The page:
Costa Rica Guide

Costa Rica

I look out at a cloud forest typical of Costa Rica nervously. A hefty tug satisfied the local attendant I was safely secured in my harness. “Stand up on the box” he said monotonously. “He does this 1000 times a day” I reassure myself.  “Costa Rica is safe, this is totally going to be fine”. My turning stomach disagrees with me. Once clipped onto the wire by two sliders fastened with karabiners, I lie flat. Face down, legs behind me. Harness takes my total weight. In front of me, the wire continues through small opening in the jungle.

“Arms out, don’t touch the wire or you lose a finger,”

I’m told as a simultaneous shove sends me whizzing down the zip line. Trees rush past in a blur of green. The wind races across my face, immediately drying my eyeballs. I speed along the wire bursting through the opening in the jungle. As I do, the tree canopy drops away beneath me. Sawing across the sky like a native bird. The view would have taken my breath away if I had any left to take. For 1.6km I was superman, flying 200m high on Central America’s highest and longest zip line. The adrenaline surged through my body and a grin would not be erased from my face the rest of the day.

 

Costa Rica is a place some backpackers like to skip. It is more expensive than other Central American countries due to Americanisation. That is a huge shame because it is a country with so much to offer. Wildlife thrives in Central America with sloths, monkeys and native birds regularly spotted roaming wild in treetops. Reserves across the country serve as sanctuaries for thousands of incredible animals and critters. Purely for that alone Costa Rica must not be missed!

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Here is a two-toed sloth chilling in the trees to brighten your day

 

Transport

Crossing the border to Monte Verde, Costa Rica – Total ₡6000 ($11USD) each

Once at the border you will need to pay a total of $4USD to exit, make sure you check the stamp and it is clear on your passport. The walk to the Costa Rican border is less than 1km long so it is easily done with your backpacks on. Check out our useful notes below that will save you money!

The entry is free into Costa Rica but make sure you organise your evidence to leave the country before otherwise they may sting you.

 

Note

  1. Do not pay for the immigration slips from the people outside! Once you get to the Costa Rican border you can get them there for free.
  2. When entering Costa Rica you need an outbound flight or bus. This shows proof you are leaving the country. Costa Rica is so awesome customs think we won’t ever leave. We showed our tickets on the laptop as we didn’t have time to print them off and this worked fine. (There are websites to generate fake flight tickets without actually booking or paying anything.)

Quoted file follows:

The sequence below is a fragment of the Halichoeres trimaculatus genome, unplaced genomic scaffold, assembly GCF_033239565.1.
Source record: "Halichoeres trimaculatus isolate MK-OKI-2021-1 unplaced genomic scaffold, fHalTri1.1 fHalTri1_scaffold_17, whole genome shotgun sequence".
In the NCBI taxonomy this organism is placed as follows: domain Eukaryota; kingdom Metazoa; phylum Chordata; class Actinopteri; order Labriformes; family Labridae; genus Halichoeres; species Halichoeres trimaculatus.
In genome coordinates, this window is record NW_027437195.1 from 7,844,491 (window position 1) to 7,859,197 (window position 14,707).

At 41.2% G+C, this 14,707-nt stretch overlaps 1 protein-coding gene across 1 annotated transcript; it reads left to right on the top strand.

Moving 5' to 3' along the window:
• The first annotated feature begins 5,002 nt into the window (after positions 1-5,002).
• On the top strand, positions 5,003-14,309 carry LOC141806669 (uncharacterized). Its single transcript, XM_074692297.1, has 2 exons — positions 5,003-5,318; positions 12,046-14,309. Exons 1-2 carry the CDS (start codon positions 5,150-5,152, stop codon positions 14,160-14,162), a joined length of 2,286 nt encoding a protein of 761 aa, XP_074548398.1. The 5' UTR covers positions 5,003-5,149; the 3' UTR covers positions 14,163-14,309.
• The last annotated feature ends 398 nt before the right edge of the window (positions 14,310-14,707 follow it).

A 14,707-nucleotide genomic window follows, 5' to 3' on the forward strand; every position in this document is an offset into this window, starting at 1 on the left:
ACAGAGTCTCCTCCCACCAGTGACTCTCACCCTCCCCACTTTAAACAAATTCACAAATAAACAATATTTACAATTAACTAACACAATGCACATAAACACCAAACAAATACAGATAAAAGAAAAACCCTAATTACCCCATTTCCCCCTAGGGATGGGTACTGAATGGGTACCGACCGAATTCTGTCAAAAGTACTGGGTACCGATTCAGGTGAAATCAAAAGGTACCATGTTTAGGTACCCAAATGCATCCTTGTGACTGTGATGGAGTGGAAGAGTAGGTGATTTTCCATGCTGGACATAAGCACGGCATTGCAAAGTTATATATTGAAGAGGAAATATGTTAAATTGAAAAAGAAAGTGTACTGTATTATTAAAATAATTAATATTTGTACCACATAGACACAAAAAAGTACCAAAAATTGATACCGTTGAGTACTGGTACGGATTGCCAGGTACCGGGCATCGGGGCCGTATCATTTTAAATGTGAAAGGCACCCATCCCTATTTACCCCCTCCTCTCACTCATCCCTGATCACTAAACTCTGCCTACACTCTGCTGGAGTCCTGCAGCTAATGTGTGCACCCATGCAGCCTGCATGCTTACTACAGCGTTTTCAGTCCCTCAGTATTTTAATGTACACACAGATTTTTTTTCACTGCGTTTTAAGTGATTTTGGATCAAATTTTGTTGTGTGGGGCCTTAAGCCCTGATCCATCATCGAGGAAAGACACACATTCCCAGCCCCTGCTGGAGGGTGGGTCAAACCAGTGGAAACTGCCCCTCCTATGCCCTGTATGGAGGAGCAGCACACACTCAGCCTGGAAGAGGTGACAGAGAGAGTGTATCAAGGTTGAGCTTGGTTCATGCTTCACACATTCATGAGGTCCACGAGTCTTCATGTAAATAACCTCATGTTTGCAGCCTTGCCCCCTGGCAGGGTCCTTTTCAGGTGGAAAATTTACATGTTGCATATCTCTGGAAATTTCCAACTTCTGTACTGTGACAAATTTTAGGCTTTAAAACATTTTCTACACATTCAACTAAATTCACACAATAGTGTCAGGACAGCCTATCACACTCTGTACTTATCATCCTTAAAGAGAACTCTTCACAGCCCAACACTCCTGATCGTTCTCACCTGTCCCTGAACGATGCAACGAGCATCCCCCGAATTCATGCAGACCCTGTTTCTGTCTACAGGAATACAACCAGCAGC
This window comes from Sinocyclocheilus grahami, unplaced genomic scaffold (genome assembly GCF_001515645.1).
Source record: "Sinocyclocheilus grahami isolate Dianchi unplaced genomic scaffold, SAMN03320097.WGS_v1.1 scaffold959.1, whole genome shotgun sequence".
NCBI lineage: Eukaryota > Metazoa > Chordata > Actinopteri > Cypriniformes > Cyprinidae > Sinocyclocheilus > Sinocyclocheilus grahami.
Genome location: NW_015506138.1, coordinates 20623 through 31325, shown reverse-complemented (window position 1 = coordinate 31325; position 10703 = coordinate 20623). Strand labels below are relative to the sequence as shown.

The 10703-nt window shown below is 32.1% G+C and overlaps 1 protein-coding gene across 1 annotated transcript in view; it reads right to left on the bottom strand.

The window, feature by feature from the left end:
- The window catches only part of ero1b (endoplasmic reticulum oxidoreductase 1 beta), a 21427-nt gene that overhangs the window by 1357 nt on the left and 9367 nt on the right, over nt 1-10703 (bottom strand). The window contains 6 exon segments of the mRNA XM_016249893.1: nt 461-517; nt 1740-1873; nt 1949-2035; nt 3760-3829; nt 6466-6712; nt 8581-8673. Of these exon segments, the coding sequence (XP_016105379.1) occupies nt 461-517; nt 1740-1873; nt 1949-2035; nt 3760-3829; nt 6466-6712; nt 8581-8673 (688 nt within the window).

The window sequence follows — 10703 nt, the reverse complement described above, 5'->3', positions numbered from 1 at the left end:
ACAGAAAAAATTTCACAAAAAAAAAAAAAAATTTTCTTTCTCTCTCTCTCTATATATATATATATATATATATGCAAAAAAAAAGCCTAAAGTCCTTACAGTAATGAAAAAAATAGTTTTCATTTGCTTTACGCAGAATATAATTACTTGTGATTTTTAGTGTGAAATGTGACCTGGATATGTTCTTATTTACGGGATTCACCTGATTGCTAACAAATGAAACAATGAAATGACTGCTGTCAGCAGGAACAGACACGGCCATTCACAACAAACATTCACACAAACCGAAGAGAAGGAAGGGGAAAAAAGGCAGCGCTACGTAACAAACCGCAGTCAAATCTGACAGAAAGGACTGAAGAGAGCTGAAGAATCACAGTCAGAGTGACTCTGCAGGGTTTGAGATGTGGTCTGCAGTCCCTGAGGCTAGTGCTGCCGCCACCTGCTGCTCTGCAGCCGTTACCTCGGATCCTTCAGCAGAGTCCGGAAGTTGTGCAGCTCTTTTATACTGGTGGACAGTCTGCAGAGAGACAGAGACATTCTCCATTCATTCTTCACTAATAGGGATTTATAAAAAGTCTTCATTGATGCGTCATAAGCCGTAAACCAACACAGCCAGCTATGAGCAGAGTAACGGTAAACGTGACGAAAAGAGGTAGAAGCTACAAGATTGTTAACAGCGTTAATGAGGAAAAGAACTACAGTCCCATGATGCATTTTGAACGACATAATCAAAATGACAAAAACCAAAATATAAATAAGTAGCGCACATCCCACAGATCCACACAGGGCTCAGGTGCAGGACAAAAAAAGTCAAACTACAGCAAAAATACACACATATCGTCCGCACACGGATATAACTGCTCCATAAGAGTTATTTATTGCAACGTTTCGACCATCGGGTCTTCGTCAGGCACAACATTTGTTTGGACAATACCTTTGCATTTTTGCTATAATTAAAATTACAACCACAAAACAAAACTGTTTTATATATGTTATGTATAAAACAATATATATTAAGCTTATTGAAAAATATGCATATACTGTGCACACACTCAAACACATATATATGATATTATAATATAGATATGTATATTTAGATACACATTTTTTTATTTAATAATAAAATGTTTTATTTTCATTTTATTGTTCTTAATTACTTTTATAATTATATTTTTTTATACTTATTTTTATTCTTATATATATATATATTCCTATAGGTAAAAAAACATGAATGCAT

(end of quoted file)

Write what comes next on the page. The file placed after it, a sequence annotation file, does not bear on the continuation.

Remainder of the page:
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The crew!

Costa Rica Border to Monte Verde/Santa Elena

At the border you can buy “Chicken” bus tickets at the stalls. These are the cheapest buses in Costa Rica and they are the nicest! It was like travelling in luxury for us. We bought a ticket from the border to La Irma for ₡2200 (Costa Rican Colon) $4USD. This journey is 3 hours and the bus stops on the side of the road. Once you get off walk across the road to the intersection and there will be a bus stop shelter and a road sign a little down the road that says Monte Verde. The last bus is around 3pm and costs ₡1500 (Costa Rican Colon) $3USD. This is why you start your journey early in the morning, as you never know how long it can take at the Costa Rican border.

 

Monte Verde/Santa Elena to San Jose – Total ₡2866 ($5.25USD) each

As we didn’t plan to have a lot of time in Costa Rica due to money constraints, we only spent a week in this beautiful country and only choose to do a few highlights. One of the highlights we had to miss out on was Manuel Antonio national park. Instead we decided to go to a unique national park, Cahuita on the Caribbean side and close to Puerto Viejo to save time and money.

There are two buses that leave from Santa Elena to San Jose everyday, 6.30am and 2.30pm. In order to get to Cahuita in one day we caught the 6.30am bus that took around 4 hours and cost ₡2866 ($5.25USD) each

 

San Jose to Cahuita – Total ₡4800 ($8.80USD) each

We arrived in San Jose at around 10.30am; this meant we could catch the 12pm bus to Cahuita (buses leave every 2 hours) from the Terminal Atlantico Norte. This journey took around another 4 hours.

 

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Playing around in Cahuita National Park

Cahuita to Puerto Viejo – Total ₡850 ($1.55USD) each

There are regular buses from the bus station that go half past every hour and this journey only takes half an hour. Puerto Viejo is the last stop.

 

Puerto Viejo, Costa Rica to Bocas Del Toros, Panama – Total ₡7712 ($14USD) each

From Puerto Viejo you can take 2 local buses and a ferry to reach the beautiful Bocas Del Toros in Panama. There are direct shuttles from Puerto Viejo for $25USD but you can save half the price if you take the local transportation.

See below our breakdown guide on how we reached Bocas from Puerto Viejo.

 

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Any takers crossing the rickety old bridge to Panama

Puerto Viejo to Sixaola – ₡1630 ($3USD) each

Catch the bus from the bus stop in Puerto Viejo to the border (Sixaola). These buses leave as early as 6.30am in the morning then every hour after that.

 

Crossing the border to Panama – ₡6518 ($12USD) each

When leaving Costa Rica you will need to pay an exit tax, depending where you go to pay the tax varies in price. We purchased our exit tax down the hill from the immigration office and paid $8 in cash. We later found out you can pay $7 in the immigration office with your debit/credit card, saves you $1.

Once you are finished on the Costa Rican side, you need to walk over the bridge and to the right you will then enter one of the Panama immigration offices. Here you pay an entry tax of $4 and get given an important entry ticket to keep, do not lose this. We then had to walk down the hill and to the left to a next immigration office where you wait in line to get your passport stamped, photo taken and fingers scanned. You will need to show proof of exiting the country as well, so make sure you have a ticket confirmation handy to show the officials, this can be printed or on an electronic device.

 

 

Panama border to Bocas Del Toro town – $15USD each total (including a return ticket from Isla Colon, Bocas Del Toros to the mainland)